• EXAMPLE 3 Universal Detection Primer Format Coupled to Allele Specific PCR
  • The fluorescent modified oligonucleotides can be used in a format which will allow the primer to detect any gene-specific nucleotide target sequence. More specifically, fluorogenic detection primers of a design described in previous examples were used to detect the presence of PCR product in a “universal” primer format which requires three primers. The methodology requires adding a sequence tail (tail X) to the 5′-end of a gene-specific target primer used in the PCR. Tail X is non-complementary to the target. The tailed sequence is identical to the 3′-sequence of the fluorogenic detection primer. The second primer is the universal primer which is at least partially identical to tail X and labeled with a fluorescent moiety (linear or hairpin). The third primer is a regular PCR primer. If the first primer is forward, then the third primer is reverse and opposite. Thus, both forward and reverse primers and a Universal primer may be used. The forward and reverse primers may have X tails or one may have an X tail and the other may have a Y tail. The universal primer may contain the X tail sequence or two universal primers may be used wherein one contains the X tail sequence and one contains the Y tail sequence. The amplicon generated in the early cycles of PCR serves as template for the universal detection primer in the later cycles.
  • In this example, the gene specific sequences were designed for allele-specific PCR, but the universal detection format can be used for any target by adding a 5′ tail of appropriate sequence to the gene specific primer. PCR was performed in a 50 μl volume of reaction buffer (20 mM Tris-HCl (pH 8.4), 50 mM KCl) containing 1.5 mM MgCl2, 0.2 mM each dNTP, 2.5 U PLATINUM® Taq DNA polymerase, 0.2 μM forward universal labeled detection primer, 0.02 μM forward allele specific tailed primer, and 0.2 μM reverse primer. Thermal cycling and fluorescent detection were performed on an ABI 7700 Sequence Detection System using a 2 minute hold at 25° C., a 2 minute hold at 94° C., and 40 cycles of 30 seconds at 94° C., 30 seconds at 55° C. and 30 seconds at 72° C., and a 2 minute hold at 25° C.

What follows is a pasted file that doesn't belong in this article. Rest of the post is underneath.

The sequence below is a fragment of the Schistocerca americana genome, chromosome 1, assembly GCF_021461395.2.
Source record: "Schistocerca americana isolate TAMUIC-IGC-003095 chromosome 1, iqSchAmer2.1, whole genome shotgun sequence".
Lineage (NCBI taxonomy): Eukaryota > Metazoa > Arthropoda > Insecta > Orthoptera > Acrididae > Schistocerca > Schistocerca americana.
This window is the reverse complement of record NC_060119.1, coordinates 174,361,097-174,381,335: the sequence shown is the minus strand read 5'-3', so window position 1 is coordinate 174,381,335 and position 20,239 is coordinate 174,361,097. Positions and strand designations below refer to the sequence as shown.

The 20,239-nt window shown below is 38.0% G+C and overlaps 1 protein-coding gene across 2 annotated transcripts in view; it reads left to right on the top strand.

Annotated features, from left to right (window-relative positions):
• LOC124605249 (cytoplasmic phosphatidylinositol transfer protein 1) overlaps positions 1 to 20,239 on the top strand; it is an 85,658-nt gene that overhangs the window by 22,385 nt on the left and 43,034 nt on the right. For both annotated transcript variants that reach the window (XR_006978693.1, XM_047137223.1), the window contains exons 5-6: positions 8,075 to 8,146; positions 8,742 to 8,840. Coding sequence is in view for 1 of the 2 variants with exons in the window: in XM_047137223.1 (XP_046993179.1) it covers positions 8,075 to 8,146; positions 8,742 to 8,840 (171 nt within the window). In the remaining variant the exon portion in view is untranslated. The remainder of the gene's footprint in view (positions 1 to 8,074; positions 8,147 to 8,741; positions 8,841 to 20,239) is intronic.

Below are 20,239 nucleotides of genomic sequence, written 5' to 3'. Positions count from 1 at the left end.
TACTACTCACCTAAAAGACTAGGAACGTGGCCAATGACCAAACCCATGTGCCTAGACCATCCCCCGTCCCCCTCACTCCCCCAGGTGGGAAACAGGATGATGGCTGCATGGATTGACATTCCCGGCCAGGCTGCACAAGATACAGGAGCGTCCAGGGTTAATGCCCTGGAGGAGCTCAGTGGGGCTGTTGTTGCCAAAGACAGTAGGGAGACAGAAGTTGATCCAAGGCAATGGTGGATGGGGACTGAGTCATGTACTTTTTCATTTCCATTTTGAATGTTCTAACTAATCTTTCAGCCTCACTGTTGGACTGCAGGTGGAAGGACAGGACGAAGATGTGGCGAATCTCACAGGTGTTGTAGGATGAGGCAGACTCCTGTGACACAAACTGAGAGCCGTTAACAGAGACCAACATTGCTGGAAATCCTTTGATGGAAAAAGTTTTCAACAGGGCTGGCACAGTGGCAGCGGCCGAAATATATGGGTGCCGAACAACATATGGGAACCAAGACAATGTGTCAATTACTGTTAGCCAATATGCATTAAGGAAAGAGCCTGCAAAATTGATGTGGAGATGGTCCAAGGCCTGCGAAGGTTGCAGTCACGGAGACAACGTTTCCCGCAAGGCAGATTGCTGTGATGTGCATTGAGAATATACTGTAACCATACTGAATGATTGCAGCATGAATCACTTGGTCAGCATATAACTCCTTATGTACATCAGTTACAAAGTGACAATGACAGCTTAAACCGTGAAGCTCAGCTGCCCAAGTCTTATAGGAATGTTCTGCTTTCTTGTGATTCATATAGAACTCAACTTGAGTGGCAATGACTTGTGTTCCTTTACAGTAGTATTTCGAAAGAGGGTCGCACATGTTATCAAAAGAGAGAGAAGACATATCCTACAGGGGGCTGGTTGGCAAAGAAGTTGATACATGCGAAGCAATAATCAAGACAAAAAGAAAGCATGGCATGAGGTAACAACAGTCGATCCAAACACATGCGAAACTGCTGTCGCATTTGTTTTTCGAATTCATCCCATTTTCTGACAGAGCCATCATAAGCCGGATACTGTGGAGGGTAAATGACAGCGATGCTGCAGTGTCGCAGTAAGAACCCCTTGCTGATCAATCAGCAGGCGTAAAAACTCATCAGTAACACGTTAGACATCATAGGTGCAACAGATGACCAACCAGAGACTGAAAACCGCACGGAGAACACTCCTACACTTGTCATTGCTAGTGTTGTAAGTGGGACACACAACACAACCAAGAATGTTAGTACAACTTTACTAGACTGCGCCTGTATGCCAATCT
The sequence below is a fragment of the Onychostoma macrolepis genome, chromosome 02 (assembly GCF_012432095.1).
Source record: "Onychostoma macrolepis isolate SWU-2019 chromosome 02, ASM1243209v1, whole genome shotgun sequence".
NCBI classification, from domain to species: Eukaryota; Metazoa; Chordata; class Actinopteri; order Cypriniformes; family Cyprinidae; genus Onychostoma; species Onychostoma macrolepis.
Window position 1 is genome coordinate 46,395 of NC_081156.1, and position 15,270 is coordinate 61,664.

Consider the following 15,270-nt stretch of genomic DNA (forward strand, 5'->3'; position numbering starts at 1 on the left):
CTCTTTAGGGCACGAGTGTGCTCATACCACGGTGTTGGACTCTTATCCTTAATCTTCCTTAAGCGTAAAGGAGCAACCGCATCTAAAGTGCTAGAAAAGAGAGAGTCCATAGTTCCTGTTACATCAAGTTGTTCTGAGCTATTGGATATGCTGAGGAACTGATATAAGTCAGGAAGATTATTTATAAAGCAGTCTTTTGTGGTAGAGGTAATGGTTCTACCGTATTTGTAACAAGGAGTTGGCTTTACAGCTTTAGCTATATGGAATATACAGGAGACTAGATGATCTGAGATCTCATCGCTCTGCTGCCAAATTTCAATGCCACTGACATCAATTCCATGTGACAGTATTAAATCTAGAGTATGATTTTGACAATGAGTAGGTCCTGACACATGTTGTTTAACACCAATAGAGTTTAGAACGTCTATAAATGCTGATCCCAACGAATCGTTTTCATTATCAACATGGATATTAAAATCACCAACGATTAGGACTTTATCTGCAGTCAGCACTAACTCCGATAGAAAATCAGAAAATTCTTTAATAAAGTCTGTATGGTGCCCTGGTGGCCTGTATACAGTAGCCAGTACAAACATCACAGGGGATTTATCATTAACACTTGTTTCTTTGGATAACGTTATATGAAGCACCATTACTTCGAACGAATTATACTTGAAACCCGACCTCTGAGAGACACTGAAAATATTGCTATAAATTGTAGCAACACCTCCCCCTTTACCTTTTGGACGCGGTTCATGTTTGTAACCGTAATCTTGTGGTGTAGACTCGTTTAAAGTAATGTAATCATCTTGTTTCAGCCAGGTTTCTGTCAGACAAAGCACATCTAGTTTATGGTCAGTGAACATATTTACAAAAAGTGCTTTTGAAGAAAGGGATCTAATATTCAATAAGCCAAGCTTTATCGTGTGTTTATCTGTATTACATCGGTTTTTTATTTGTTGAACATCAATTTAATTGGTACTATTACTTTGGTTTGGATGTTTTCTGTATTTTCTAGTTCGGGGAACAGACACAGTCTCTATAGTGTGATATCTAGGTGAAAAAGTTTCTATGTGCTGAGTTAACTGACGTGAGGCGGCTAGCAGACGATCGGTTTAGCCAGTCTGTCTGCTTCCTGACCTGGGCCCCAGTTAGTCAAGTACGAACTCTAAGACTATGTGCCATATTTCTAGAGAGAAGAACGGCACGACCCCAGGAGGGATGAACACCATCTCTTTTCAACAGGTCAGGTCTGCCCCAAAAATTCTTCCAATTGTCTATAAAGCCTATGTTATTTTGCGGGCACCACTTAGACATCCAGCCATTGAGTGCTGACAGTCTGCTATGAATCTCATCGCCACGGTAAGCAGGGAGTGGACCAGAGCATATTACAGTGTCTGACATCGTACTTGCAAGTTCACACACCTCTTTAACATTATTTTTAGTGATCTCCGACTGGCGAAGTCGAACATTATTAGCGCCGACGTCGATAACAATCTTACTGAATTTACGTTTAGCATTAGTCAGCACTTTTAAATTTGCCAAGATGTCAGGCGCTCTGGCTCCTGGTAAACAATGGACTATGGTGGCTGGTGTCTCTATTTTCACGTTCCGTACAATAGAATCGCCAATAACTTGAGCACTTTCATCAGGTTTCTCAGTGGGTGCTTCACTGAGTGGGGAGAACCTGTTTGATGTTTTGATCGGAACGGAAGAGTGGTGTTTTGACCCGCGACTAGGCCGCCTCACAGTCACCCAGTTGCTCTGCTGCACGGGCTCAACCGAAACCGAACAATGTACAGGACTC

• Primer sequences used were Oligo 48 for the universal detection primer, Oligo 49 for the forward allele A-specific primer, and Oligo 50 for the reverse primer. Universal format detection and allelic discrimination were equivalent using forward allele B-specific primer (Oligo 51). Other universal detection sequences (Oligos 52-58) were used in the same experiment and gave similar results (Table 3). These and other universal primer sequences were labeled with dyes other than FAM (JOE, TAMRA, ALEXA 450, ALEXA 594, HEX, and TET), giving similar results.
    TABLE 3
    Oligo 48 5′- cta ccg ggt gtc tgt gtc tcg gTa g (SEQ ID NO: 1)
    Oligo 49 5′- ggg tgt ctg tgt ctc ggt aga cct ggc tat ctg tgt c (SEQ ID NO: 2)
    Oligo 50 5′- ggt agt act tca tgc cgt tct tga g (SEQ ID NO: 3)
    Oligo 51 5′- ggg tgt ctg tgt ctc ggt aga cct ggc tat ctg tgt t (SEQ ID NO: 4)
    Oligo 52 5′- cta ccg ggc atc tga gta tcg gTa g (SEQ ID NO: 5)
    Oligo 53 5′- cga ctg ggc atc tga gta tca gTc g (SEQ ID NO: 6)